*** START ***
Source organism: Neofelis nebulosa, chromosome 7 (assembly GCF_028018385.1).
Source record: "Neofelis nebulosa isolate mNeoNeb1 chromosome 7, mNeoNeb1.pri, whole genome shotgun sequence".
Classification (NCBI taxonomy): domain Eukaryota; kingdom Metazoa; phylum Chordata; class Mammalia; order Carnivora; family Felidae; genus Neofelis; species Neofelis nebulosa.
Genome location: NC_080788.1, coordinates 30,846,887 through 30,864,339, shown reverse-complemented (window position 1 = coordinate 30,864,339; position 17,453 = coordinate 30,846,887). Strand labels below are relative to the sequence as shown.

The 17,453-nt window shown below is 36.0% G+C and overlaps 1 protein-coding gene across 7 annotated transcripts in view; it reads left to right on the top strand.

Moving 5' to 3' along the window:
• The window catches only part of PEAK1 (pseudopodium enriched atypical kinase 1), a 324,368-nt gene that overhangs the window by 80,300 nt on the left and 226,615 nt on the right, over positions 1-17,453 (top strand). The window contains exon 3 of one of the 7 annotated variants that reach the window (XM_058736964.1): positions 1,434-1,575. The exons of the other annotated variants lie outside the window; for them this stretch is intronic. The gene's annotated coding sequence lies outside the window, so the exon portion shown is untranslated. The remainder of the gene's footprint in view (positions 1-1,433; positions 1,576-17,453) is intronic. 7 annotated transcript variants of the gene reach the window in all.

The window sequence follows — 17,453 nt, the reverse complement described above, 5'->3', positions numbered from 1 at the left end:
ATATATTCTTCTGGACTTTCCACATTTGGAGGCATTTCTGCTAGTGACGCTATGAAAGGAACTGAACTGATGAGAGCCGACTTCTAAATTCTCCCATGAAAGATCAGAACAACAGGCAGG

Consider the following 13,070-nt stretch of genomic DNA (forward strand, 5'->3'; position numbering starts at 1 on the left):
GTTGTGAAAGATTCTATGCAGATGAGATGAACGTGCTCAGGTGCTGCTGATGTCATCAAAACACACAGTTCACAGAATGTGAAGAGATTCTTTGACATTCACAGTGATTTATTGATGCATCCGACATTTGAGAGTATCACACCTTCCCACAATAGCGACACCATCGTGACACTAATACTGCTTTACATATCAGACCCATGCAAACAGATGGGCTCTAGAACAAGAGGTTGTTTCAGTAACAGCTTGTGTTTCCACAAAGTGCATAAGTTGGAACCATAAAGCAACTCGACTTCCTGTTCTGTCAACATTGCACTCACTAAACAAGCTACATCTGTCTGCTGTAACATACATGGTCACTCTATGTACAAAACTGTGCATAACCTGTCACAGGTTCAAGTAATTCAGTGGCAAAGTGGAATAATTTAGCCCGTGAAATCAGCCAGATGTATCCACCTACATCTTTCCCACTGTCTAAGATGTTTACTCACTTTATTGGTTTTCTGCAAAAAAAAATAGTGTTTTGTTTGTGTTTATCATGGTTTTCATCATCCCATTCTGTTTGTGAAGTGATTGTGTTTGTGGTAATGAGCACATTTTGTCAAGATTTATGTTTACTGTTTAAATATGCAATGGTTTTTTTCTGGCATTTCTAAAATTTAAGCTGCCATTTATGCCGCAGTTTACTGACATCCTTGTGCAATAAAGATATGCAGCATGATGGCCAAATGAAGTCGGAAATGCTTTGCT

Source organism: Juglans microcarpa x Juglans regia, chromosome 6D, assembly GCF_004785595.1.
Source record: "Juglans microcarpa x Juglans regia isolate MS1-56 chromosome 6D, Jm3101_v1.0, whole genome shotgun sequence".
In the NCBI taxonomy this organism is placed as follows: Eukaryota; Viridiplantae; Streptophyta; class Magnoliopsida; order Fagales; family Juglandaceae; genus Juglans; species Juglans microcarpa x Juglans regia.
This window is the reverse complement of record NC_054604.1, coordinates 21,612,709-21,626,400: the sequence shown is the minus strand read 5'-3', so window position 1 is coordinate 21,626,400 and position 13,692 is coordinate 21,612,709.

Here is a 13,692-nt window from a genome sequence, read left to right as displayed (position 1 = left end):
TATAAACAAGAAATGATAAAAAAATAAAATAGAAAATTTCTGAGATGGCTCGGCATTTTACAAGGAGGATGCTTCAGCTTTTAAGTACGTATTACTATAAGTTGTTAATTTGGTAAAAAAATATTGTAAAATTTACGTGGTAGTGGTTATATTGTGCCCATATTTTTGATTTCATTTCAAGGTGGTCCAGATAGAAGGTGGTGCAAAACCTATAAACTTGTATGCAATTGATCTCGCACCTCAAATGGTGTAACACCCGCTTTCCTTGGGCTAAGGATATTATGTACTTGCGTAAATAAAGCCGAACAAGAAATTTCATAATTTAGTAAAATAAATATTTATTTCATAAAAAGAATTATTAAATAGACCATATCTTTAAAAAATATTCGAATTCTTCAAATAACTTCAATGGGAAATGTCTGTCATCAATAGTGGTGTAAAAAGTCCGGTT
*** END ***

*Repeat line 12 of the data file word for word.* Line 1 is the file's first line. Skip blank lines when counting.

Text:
Source organism: Juglans microcarpa x Juglans regia, chromosome 6D, assembly GCF_004785595.1.